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  • Oral presentation
  • Open Access

The predictive value of the foot posture index on dynamic function

  • 1Email author,
  • 1,
  • 3,
  • 1,
  • 3,
  • 2,
  • 3, 6,
  • 3, 4 and
  • 5
Journal of Foot and Ankle Research20081 (Suppl 1) :O37

  • Published:


  • Ankle Joint
  • Stance Phase
  • Dynamic Measure
  • Poor Predictor
  • Dynamic Function


Keenan et al [1] identified the six-item version of the Foot Posture Index (FPI) as a valid, simple and clinically useful tool. The model combines measures of the standing foot posture in multiple planes and anatomical segments. It provides an alternative to existing static clinical measures when dynamic measures are not feasible. Redmond et al. [2] found the model able to predict 41% of the variation in the complex rotation of the ankle joint, representing inversion/eversion, during midstance of walking. To our knowledge no studies have been published on the relationship between the FPI and the movement of the midfoot during walking.

The purpose of this study was to investigate the use of FPI classification as a predictor for dynamic midfoot kinematics during walking.


Two hundred and eighty participants randomly selected from the Danish Civil Registration System were included in the study (age 43 ± 14, BMI 24.2 ± 3.1). Their foot type was determined using the FPI model. A Video Sequence Analysis (VSA) system was used to quantify midfoot kinematics during walking.

The navicular drop (ΔNH) and minimal navicula height (NHL) were extracted from the stance phase. FPI data were collected as in Redmond et al. [2] Correlations and multiple regression techniques were applied for statistical analysis.


The FPI model predicted 45% of the variation in NHL (p < 0.001) and 13.2% of the variation in ΔNH (p < 0.001) during walking.

Only few of the individual tests constituting the FPI were significantly correlated with dynamic measures. The significant items were the medial longitudinal arch (MLA) and inversion/eversion of the calcaneus. Some combinations of these measures showed a significant regression (Table 1).
Table 1

Predictive values of different tests on ΔNH and NHL (only significant relationships)



Determination coefficient, r2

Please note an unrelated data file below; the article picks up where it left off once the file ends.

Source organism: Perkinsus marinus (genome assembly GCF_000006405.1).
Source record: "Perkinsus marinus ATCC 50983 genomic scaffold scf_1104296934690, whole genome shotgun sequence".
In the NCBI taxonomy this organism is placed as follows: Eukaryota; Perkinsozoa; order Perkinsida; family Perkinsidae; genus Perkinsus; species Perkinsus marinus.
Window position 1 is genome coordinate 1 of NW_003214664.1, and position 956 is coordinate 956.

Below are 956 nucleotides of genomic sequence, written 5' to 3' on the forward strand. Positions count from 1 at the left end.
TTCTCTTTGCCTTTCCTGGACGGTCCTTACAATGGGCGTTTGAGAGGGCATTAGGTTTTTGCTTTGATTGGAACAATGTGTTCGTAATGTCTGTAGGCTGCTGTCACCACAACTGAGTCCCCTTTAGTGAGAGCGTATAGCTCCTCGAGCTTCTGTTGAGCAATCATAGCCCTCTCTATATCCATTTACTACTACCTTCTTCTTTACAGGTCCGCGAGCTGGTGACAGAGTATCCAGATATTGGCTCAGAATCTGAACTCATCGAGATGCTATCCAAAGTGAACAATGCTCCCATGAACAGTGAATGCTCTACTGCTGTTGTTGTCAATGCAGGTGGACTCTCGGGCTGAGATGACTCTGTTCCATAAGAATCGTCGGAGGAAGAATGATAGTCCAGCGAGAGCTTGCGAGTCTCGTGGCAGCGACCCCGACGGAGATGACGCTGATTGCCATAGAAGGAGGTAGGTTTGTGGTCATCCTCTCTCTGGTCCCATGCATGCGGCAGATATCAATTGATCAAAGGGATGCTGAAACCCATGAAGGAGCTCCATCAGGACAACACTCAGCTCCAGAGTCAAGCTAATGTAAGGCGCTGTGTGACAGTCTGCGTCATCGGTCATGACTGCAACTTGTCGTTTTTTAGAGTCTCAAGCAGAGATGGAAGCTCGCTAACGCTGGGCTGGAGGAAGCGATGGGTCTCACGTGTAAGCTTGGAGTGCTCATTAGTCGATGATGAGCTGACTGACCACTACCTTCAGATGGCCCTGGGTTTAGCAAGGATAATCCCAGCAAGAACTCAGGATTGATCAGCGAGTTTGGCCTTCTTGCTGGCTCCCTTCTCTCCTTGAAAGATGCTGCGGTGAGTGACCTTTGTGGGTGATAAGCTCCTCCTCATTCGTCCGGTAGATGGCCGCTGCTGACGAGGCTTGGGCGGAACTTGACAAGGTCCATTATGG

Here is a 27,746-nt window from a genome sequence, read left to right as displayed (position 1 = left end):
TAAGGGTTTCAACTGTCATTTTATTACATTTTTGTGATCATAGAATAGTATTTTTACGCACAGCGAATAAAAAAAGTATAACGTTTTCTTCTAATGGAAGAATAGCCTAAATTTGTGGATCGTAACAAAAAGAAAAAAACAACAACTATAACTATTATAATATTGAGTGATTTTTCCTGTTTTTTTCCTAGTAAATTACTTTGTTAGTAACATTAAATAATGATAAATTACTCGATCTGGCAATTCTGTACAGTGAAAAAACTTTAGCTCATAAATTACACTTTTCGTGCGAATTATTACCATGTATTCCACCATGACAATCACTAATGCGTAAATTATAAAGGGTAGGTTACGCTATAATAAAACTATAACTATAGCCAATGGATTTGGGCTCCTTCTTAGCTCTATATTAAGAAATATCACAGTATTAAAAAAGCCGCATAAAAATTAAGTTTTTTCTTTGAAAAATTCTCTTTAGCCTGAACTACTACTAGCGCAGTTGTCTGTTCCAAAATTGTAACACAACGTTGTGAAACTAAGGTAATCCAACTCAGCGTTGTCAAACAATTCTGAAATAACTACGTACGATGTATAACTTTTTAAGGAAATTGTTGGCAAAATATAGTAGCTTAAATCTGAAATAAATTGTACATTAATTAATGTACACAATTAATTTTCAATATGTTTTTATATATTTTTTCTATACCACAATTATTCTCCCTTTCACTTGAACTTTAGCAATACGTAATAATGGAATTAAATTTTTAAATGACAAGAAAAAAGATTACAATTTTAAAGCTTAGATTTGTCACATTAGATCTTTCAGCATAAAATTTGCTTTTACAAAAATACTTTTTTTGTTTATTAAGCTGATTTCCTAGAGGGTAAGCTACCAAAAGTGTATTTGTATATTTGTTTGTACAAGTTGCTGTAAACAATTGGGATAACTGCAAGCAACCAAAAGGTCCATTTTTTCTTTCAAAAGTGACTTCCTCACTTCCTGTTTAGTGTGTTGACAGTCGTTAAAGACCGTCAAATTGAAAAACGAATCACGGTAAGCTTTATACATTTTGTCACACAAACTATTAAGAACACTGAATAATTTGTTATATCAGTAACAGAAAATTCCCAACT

p < 0.001


Inversion/eversion vs. ΔNH

p < 0.001



p < 0.001


MLA + inversion/eversion vs. NHL

p < 0.001



p < 0.001


Inversion/eversion vs. NHL

p < 0.001



The FPI score is a poor predictor of dynamic navicula drop, as it predicts just above 40% of the variation in minimal navicula height during walking. The visual assessment of medial longitudinal arch and inversion/ever-sion of the calcaneus are similar compared to the FPI model itself. Other tests such as the Longitudinal Arch Angle [3] were shown to predict midfoot kinematics by explaining over 80% of the variance.

Our results indicate that the FPI as well as its components are relatively poor predictors of midfoot movement during walking. Alternative measures are better predictors of dynamic midfoot function.

Authors’ Affiliations

Orthopedic Division, North Denmark Region, Aalborg Hospital, part of Aarhus University Hospital, Denmark
Department of Development and Planning: Division of Geomatics, Aalborg University, Denmark
Department of Health Science and Technology, Aalborg University, Denmark
Department of Mathematical Sciences, Aalborg University, Denmark
Kaalunds Orthopedic Clinic, Aalborg, Denmark
Department of Mechanical Engineering, Aalborg University, Denmark


  1. Keenan AM, et al: Arch Phys Med Rehabil. 2007, 88: 88-93. 10.1016/j.apmr.2006.10.005.View ArticlePubMedGoogle Scholar
  2. Redmond AC, et al: Clinical Biomechanics. 2006, 21: 89-98. 10.1016/j.clinbiomech.2005.08.002.View ArticlePubMedGoogle Scholar
  3. McPoil TG, et al: Journal of the American Podiatric Medical Association. 2007, 97: 102-107.View ArticlePubMedGoogle Scholar


© Nielsen et al; licensee BioMed Central Ltd. 2008

This article is published under license to BioMed Central Ltd.